A Wasilla-based clothing company is squaring off with Starbucks in a trademark dispute.

Monica Hamilton and her daughter Sarah Hamilton own Mountains & Mermaids, where they sell the ocean-themed apparel they’ve been making for several years.

“A lot of it has got some sassy undertones which is a little bit about our business,” Sarah said. “We’re women-owned and we like to rock our day as well. We like to create apparel that mimics that.”

Sarah is also a part-time barista and was inspired to expand their brand to include coffee.

In November 2018, Mountains & Mermaids filed a trademark application for the name “Siren’s Brew.”

Seattle-based coffee chain Starbucks put in an application for “Siren’s Blend” in February 2019 and was denied because it was too similar to the name requested by Mountains & Mermaids.

Starbucks filed an opposition against Mountains & Mermaids being approved for the trademark.

“There’s no brand confusion,” Monica said. “Absolutely zero brand confusion between Mountains & Mermaids and Starbucks. We are Alaska-based, our designs look nothing alike.”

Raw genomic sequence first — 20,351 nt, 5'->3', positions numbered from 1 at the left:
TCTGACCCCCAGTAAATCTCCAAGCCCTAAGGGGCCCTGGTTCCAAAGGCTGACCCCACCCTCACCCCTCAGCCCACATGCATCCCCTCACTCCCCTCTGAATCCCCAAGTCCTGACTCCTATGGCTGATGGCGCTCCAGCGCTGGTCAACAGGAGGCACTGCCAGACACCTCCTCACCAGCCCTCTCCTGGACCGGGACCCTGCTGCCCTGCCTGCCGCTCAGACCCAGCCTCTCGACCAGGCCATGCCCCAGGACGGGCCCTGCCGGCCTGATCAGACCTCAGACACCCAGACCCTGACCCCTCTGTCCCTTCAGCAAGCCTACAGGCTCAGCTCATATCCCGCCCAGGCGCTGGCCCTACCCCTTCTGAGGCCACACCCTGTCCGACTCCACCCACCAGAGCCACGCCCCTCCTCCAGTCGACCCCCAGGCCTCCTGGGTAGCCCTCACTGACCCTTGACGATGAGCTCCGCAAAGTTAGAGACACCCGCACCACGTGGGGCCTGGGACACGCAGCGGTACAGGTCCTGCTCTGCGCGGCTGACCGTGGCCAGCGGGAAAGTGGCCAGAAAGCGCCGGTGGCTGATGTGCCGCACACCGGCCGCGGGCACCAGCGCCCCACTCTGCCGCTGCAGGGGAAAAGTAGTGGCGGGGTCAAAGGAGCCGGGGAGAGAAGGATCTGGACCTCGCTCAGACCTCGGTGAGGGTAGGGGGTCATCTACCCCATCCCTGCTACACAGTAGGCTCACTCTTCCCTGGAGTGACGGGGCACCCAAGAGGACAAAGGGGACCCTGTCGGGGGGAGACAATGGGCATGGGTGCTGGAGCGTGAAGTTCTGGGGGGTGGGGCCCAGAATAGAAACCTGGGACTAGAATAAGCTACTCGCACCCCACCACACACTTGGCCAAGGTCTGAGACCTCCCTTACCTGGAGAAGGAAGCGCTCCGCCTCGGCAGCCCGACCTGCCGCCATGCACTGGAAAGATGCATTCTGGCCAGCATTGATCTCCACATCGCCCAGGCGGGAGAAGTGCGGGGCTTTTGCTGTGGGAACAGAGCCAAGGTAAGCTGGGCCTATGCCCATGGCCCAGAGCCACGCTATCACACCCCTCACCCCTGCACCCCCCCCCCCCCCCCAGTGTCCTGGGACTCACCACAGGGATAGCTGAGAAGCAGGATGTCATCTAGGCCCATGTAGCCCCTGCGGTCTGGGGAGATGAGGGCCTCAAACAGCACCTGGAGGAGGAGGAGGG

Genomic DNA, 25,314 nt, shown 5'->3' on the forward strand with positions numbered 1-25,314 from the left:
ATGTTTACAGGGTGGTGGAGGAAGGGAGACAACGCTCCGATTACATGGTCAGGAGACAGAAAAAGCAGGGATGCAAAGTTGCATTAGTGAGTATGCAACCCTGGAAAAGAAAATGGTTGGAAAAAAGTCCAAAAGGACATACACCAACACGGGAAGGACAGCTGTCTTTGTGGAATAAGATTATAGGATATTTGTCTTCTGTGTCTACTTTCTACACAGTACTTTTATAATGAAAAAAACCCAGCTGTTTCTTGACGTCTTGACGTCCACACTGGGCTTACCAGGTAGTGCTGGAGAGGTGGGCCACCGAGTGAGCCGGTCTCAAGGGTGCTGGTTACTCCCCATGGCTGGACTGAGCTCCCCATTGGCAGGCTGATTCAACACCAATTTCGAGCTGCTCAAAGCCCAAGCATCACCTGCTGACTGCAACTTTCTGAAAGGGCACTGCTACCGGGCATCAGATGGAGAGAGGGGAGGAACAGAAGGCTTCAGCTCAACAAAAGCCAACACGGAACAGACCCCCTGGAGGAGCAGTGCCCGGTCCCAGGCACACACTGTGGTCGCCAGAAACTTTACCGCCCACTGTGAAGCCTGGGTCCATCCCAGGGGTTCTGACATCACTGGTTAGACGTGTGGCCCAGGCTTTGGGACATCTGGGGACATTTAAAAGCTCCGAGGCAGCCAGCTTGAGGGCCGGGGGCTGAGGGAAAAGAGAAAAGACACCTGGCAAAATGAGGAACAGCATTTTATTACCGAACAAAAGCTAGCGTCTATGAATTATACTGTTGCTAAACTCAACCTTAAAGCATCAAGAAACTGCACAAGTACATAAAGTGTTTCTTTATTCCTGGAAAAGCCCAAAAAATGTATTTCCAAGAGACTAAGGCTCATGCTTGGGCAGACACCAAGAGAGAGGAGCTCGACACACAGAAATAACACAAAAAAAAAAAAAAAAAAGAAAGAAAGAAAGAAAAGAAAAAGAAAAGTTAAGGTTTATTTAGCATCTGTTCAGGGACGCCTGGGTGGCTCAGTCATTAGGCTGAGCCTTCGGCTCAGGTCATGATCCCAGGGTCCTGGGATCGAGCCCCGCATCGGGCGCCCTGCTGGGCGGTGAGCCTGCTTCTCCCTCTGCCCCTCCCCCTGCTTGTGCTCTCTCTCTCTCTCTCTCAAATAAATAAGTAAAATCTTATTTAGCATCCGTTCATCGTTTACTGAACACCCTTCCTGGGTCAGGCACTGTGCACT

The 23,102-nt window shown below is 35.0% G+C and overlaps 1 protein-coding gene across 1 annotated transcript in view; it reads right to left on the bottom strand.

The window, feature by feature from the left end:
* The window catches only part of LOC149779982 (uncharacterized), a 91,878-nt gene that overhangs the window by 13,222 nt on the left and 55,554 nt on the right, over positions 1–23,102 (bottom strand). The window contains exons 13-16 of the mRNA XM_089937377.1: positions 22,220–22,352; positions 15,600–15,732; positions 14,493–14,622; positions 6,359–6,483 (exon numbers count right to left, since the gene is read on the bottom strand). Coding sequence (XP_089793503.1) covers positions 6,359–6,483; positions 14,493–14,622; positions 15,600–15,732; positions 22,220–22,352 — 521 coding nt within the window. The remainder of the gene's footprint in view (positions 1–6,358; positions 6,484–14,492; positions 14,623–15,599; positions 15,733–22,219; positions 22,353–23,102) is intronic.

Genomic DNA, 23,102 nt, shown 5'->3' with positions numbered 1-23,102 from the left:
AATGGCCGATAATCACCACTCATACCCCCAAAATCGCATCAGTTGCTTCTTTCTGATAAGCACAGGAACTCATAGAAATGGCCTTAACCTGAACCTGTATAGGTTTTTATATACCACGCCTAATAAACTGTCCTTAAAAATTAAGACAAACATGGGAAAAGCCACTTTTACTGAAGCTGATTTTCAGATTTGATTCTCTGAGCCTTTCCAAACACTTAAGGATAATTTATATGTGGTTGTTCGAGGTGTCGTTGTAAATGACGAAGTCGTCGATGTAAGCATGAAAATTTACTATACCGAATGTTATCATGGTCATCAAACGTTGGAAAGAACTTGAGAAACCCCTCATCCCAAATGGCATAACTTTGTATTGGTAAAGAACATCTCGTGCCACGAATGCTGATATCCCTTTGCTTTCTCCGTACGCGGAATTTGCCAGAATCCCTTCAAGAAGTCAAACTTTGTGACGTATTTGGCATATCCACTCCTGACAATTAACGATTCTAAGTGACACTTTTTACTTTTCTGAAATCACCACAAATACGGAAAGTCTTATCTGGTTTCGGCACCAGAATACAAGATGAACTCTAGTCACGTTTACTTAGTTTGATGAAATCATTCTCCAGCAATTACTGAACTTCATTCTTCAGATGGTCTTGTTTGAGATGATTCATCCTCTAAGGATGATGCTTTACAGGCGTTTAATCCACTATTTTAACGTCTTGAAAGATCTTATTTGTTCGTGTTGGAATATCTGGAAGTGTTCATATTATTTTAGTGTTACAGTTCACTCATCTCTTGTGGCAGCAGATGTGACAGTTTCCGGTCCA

In an opposition filing, Starbucks’ attorneys wrote the company has used the siren for branding for nearly 50 years.

They said there’s “an indelible link in the minds of consumers between the term siren and the sale of coffee.”

Starbucks also said there’s too much similarity between the Mountains & Mermaids red-haired siren image and the one the coffee company used on an “Anniversary Blend” coffee.

“Ariel is a red head, Sarah is a red head,” Monica said. “The mermaid was designed with Sarah in mind to begin with.”

A request for comment was made to the Starbucks corporate office, to which a Starbucks representative called with a statement from the company:

"For nearly half a century, Starbucks has invested in creating the association between a Siren and coffee. The Siren has been integral to our logo since we were established in 1971, and is the face of the Starbucks brand to the world."

Starbucks offered to help Mountains & Mermaids phase out their Siren’s Brew products and is willing to foot the bill for a new trademark application for the company to use “Mermaid’s Brew” instead.

“We worked hard for this business and we intend to protect it and intend to protect our design,” Sarah said. “We told them no, we weren't going to change our trademark.”

The Hamiltons' lawyer is working on a response to Starbucks’ opposition. The women are optimistic a decision will be made in their favor.

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